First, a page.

Rather than wait around for inspiration to strike, I thought, why not look back through those unpublished old drafts for possible new posts? And what could be more appropriate than some typically down-to-earth advice from a master storyteller?
Speaking as a compulsive ditherer, I find it helps to reduce multiple motivations to a primary purpose. At the end of the day when push comes to shove and all is said and done, there is really only one reason for doing anything.
When it comes to writing, there are always a host of voices telling me why I shouldn’t bother. Refreshing, then, to stumble across a piece of advice that has the potential to guide me through the hubbub. So it’s out with all my How To Write books and in with this simple slogan!
“First, find out what your hero wants, then just follow him!”
– Ray Bradbury
I’ll let you know how I get on …
Image: iChurch OKA
Just read something which is too good to keep to myself. If I could only recommend one article about writing fiction, this would be it. Click on the link, let me know what you think …
And I bet it helps him sell copies of his own novel!
Image: Oxford Dictionaries Blog
A sentimental – even slushy! – poem about early childhood when my greatest joy each morning was lying in bed with my mum and swapping sense and nonsense with her …
a secret key to everywhere head to head whisper soft just us two i just laughed snuggle down why does the sun warm as toast who life begun nice and cosy how high the sky safe and sound what where why special secrets only we never to be told riddle-me-ree what say what when is the moon now and always late and soon where our words lost in dark bibble-babble gobbledy-gook che ma pasa shan ti kapo bazi baza yabos yabo little birds calling let them sing airy nothings float in the wind waves on the seashore play in the sand castles tumble sweep of my hand word in your shell-liketickles my ears shush now shush sounds of the seas
This is the intended opening to a long poem about childhood that will explore the relationship between nature and culture which makes us what we are. I’ve made lists of childhood memories – the easy bit – and now all I need to do is write them up!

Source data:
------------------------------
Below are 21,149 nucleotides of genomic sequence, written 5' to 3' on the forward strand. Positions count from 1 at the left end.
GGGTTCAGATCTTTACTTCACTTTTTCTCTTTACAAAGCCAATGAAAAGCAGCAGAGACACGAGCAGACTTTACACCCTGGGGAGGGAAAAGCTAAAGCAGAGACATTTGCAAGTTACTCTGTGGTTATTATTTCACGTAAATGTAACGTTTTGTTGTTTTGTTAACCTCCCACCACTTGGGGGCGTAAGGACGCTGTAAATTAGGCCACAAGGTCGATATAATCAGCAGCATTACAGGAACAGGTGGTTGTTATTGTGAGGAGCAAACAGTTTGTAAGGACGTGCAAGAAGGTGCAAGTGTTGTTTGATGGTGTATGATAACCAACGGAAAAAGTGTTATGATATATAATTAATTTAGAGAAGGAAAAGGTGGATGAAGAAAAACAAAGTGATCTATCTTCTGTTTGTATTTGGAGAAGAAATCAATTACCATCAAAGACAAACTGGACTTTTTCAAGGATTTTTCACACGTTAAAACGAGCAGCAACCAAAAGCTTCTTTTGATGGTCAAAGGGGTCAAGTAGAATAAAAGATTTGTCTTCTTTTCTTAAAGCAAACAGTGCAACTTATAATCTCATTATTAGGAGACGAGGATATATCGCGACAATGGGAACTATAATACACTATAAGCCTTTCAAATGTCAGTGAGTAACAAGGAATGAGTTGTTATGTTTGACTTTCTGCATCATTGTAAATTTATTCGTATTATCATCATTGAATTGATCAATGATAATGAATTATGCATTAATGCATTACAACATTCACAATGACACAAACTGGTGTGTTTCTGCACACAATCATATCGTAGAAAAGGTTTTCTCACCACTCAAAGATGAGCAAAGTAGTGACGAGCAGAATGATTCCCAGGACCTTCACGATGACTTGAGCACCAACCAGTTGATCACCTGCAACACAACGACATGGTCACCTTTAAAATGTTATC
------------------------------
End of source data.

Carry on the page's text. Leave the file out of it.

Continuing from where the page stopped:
I may post the occasional extract to gauge public reaction …
What I must remember is that being creative is not an exact science. Things could get messy. A little bird tells me you can’t make an omelette without breaking eggs. And so, the cc-rack of eggshells and rrr-rip of tearing rule-books in my ears, I set sail …
On-The-Spot Flood Special From Our Helicopter Team
Much of Bafflesby is underwater today after weather conditions described by an official source as “exceptional and unprecedented” caused the River Baffle to overflow in what locals say is now an annual event. When asked why the department of forecasting science had been axed in the austerity cuts, an Environment spokesperson said: “Nobody could have predicted this.”
Mobile-phone footage sold to the media by distraught residents has brought the rising floodwater into millions of homes nationwide. One dramatic clip captured the moment a newspaper reporter asked for a house-owner’s reaction:
… (sound of rushing water) … “So how does it feel to watch the river swirling up your garden, pouring through your back door, streaming through your lovely home and ruining all your gorgeous furnishings and precious family keepsakes?” … (sound of lachrymose sobbing) …
It’s not all doom and gloom, though. One enterprising organisation has managed to turn tragedy into triumph. Shard & Froyd Travel Tours Inc. has taken the plunge where others shiver on the side, bringing a cascade of visitors to the most severely flooded areas where they can experience all the torment and misery at second-hand. “There’s always somebody worse off than you,” said Hugo Smirke of hilltop village Upper Crustleigh, “and this is a welcome break from campaigning against wind farms.” The tour company said the catastrophe had come in the nick of time. “To be honest,” said their spokesperson, “it’s a case of sink or swim. Luxury travel has been in the doldrums since the recession. After this deluge, we’re home and dry.”
The firm who built many of the swamped estates was Floodplain Fabrications Limited Liability Company. They declined to comment and told us to contact Bafflesby and District Council who had put the land out to building tender. No council spokespersons were available but an automated message referred us to the national government agency that originally approved planning permission. The only person actually authorised to comment was the head of the agency but he was still on holiday in the Seychelles and pending his return we were advised to check back with Floodplain Fabrications that they had adhered to official guidelines.
Back in Bafflesby, confused residents awaited the arrival of a swat-team of junior government ministers on an urgent fact-finding mission. A rain-soaked crowd perched on duckboards in the town square, all eyes peeled for the ministerial convoy. The cry went up but cheers turned to jeers as fingers were pointed across the still-swollen River Baffle at the politicians and their frantically-phoning aides – 20 minutes later than promised – gazing down with apparent surprise at the impassable wreckage of the town bridge.
Their reset SatNav route took a further 20 minutes, by which time most residents had wearily resumed their property reclamation leaving a few stragglers to heckle the motorcade. The ministers leaped from their cars, donned brightly-coloured protective-wear and began to point in all directions with expressions of decisive intent and looks of pained empathy. Another mobile-phone recording captures the responses of one minister to inquiries from disgruntled bystanders: